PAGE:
Bombus ashtoni is a species of cuckoo bumblebee. This means that it parasitizes closely related species such as Bombus affinis, Bombus terricola, and Bombus fervidus by residing in the nests of these bumblebees and tricking the bees into providing resources such as food for them.
B. bohemicus is part of the order Hymenoptera, which includes ants, bees, wasps, and sawflies, the family Apidae, specific to bees, and the genus Bombus, which includes all bumblebees. B. bohemicus belongs to the subgenus Psithyrus, or the cuckoo bees, which includes 29 species found in Europe and the New World.
Its main hosts are bumblebees of the subgenus Thoracobombus such as Bombus pascuorum (common carder bee). In continental Europe, it also parasitizes nests of brown-banded carder bees (Bombus humilis) and early bumblebees (Bombus pratorum; although the latter is a Pyrobombus, not a Thoracobombus).
Bombus cryptarum is a species of bumblebee. It is native to the northern hemisphere, where it is "one of the most widespread bumblebees in the world." It occurs throughout Europe, Asia, and North America. It is known commonly as the cryptic bumblebee. The species' complete distribution is unclear due to taxonomic uncertainties.
Bombus distinguendus, the great yellow bumblebee, is a species of bumblebee found in Austria, Belgium, the Czech Republic, Denmark, Finland, France, Germany, Great Britain, Hungary, Lithuania, Poland, Romania, Slovakia, Switzerland, northern Russia, and North America.. It is endangered species in Ireland. In Great Britain, it survives on the far north Highlands coast, Orkney, and the Western ...
Bombus hortorum belongs to the Bombus, or bumblebee, genus. It holds the position of being one of the six most common bumblebees throughout Europe. Of the six species, only two are long-tongued: B. hortorum and B. pascuorum. It is closely related to the species Bombus ruderatus.
Bombus hyperboreus is a species of Arctic bumblebee with a circumpolar distribution. The species is primarily found in the arctic areas of Canada, Alaska, Greenland, northern Scandinavia, and Russia. However, more recently (2015) the nearctic bumble bee, Bombus natvigi has been separated from this species, based on genetic analysis.
Bombus interruptus Bombus insularis is a species of bumblebee in the subgenus Psithyrus, the cuckoo bumblebees. It is native to northern and western North America, where it occurs throughout Canada, Alaska, the northern United States, and some western states.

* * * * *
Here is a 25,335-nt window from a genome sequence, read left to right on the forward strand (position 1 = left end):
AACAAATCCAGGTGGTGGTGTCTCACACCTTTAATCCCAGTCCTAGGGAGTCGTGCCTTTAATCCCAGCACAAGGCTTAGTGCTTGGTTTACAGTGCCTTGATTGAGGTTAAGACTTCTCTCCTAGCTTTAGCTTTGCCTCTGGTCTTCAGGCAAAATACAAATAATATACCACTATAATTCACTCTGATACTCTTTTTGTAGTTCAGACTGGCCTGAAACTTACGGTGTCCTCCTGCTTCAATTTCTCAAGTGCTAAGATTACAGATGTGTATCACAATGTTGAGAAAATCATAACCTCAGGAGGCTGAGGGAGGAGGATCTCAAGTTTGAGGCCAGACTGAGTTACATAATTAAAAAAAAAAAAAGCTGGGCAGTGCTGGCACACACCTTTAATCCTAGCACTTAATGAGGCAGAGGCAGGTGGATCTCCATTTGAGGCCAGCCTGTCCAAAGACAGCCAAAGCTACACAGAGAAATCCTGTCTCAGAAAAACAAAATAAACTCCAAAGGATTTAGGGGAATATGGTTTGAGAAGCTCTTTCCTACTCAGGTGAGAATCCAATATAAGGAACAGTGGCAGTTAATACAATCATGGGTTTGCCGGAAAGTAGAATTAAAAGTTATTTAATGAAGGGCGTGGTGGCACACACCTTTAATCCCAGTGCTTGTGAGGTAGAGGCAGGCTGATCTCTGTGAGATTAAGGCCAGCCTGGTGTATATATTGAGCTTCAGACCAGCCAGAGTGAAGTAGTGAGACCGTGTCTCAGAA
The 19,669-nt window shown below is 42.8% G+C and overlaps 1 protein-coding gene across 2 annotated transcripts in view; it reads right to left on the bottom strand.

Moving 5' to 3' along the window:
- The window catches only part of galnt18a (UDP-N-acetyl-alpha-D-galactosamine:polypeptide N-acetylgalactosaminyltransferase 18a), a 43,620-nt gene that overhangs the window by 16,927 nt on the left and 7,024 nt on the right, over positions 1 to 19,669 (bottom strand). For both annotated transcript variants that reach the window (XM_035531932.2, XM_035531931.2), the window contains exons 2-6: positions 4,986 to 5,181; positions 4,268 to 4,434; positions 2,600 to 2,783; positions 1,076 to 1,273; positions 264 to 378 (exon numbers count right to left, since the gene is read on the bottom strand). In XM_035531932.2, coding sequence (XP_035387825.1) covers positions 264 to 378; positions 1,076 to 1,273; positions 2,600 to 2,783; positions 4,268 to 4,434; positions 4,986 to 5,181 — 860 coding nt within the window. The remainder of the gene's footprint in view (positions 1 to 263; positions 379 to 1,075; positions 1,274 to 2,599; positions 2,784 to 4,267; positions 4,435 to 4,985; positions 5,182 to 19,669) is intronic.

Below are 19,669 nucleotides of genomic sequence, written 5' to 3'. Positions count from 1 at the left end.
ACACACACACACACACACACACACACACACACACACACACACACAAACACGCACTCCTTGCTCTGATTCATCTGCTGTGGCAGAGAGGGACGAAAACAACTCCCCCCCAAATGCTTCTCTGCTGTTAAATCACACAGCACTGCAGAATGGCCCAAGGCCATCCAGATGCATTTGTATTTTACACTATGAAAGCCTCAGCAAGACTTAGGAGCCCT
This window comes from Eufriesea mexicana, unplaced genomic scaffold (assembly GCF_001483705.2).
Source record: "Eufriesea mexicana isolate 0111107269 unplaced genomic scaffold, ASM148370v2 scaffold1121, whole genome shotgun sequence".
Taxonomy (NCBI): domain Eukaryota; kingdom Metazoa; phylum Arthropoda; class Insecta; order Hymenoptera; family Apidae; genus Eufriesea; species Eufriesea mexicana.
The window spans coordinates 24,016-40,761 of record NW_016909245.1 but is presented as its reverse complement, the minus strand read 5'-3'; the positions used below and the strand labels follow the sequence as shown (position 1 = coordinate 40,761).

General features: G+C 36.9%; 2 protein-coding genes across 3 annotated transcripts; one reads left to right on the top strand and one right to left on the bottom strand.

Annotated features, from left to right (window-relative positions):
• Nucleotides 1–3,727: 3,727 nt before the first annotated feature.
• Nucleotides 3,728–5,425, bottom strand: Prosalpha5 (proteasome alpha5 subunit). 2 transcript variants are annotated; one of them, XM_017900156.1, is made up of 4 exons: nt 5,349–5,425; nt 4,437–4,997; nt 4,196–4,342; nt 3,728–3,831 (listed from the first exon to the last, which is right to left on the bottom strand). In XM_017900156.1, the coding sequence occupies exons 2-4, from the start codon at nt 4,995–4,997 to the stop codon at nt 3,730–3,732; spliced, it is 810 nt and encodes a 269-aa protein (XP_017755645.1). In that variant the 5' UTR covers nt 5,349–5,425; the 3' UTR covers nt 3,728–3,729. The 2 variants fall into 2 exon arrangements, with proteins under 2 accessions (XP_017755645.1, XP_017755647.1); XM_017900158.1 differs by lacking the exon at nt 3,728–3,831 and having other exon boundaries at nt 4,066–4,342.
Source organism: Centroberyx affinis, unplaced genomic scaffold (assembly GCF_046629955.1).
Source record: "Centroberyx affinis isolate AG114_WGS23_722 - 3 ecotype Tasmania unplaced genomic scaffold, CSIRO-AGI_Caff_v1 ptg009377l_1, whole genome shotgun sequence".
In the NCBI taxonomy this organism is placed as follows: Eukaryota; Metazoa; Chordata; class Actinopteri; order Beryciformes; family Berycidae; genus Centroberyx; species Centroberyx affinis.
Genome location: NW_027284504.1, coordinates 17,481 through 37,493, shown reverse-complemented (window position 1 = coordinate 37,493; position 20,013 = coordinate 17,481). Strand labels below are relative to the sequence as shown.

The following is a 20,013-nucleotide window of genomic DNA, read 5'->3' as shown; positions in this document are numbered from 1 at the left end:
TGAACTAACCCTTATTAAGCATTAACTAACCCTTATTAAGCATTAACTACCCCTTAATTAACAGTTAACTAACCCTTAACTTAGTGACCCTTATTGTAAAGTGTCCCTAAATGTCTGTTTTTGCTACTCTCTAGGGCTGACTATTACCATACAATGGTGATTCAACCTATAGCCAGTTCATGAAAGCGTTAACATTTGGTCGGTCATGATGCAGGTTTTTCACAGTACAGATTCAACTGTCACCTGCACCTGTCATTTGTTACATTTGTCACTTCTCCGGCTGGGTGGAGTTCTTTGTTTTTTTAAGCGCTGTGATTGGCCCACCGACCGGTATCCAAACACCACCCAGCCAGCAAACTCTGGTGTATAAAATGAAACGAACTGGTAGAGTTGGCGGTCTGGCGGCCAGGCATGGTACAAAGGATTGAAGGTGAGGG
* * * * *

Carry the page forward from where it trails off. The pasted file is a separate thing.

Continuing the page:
Bombus lapidarius often experiences parasites, including different species from the Psithyrus subgenus which attempt to usurp its nest. All cuckoo bumblebee species lack a worker caste - instead the female queen cuckoo bee invades the nest of a host species and lay her eggs there.
Bombus lapponicus is a species of bumblebee. It is native to northern Europe, where it occurs in Finland, Norway, Sweden, and Russia. This is generally a common bee. The species' exact range is unclear because many collections are actually other bumblebee taxa. This species lives in taiga and tundra. It feeds on a variety of plant taxa.
Bombus pascuorum, the common carder bee, is a species of bumblebee present in most of Europe in a wide variety of habitats such as meadows, pastures, waste ground, ditches and embankments, roads, and field margins, as well as gardens and parks in urban areas and forests and forest edges.
Bombus polaris is a common Arctic bumblebee species. B. polaris is one of two bumblebees that live above the Arctic Circle. The other is its social parasite Bombus hyperboreus. B. polaris is a social bee that can survive at near freezing temperatures. It has developed multiple adaptations to live in such cold temperatures.
Bombus ruderatus, the large garden bumblebee or ruderal bumblebee, is a species of long-tongued bumblebee found in Europe and in some parts of northern Africa. This species is the largest bumblebee in Britain and it uses its long face and tongue to pollinate hard-to-reach tubed flowers.
The word "bumblebee" is a compound of "bumble" + "bee" — "bumble" meaning to hum, buzz, drone, or move ineptly or flounderingly. The generic name Bombus, assigned by Pierre André Latreille in 1802, is derived from the Latin word for a buzzing or humming sound.
Bombus variabilis (=intrudens) is recorded as breeding as a parasite of colonies of Bombus pensylvanicus (Williams et al. 2014): females usurp established colonies and lay eggs which the workers of the host colony then rear to adulthood. Its host species is associated with open fields and grasslands (Colla and Dumesh 2010).
Brown-banded carder bees. Photo credits: Paul Larkin (left), Krisz Fekete (right). Photo credits: Paul Larkin (left), Krisz Fekete (right). Only three species (Common carder, Bombus pascuorum; Moss carder, Bombus muscorum; and Brown-banded carder) are all-ginger, and consequently the trio can be easily split off from other bumblebees.
The scarce Broken-belted bumblebee (Bombus soroeensis) can be very similar but the yellow abdominal band extends forwards onto the first abdominal segment (always only on the second segment in Buff-tailed bumblebees), and the front of the white tail often contains a thick orange suffusion, rather than yellow.
Bombus ternarius, commonly known as the orange-belted bumblebee or tricoloured bumblebee, is a yellow, orange and black bumblebee. It is a ground-nesting social insect whose colony cycle lasts only one season, common throughout the northeastern United States and parts of Canada.
Cuckoo bumblebees are members of the subgenus Psithyrus in the bumblebee genus Bombus. Until recently, the 29 species of Psithyrus were considered to constitute a separate genus. They are a specialized lineage which has lost the ability to collect pollen and to rear their brood.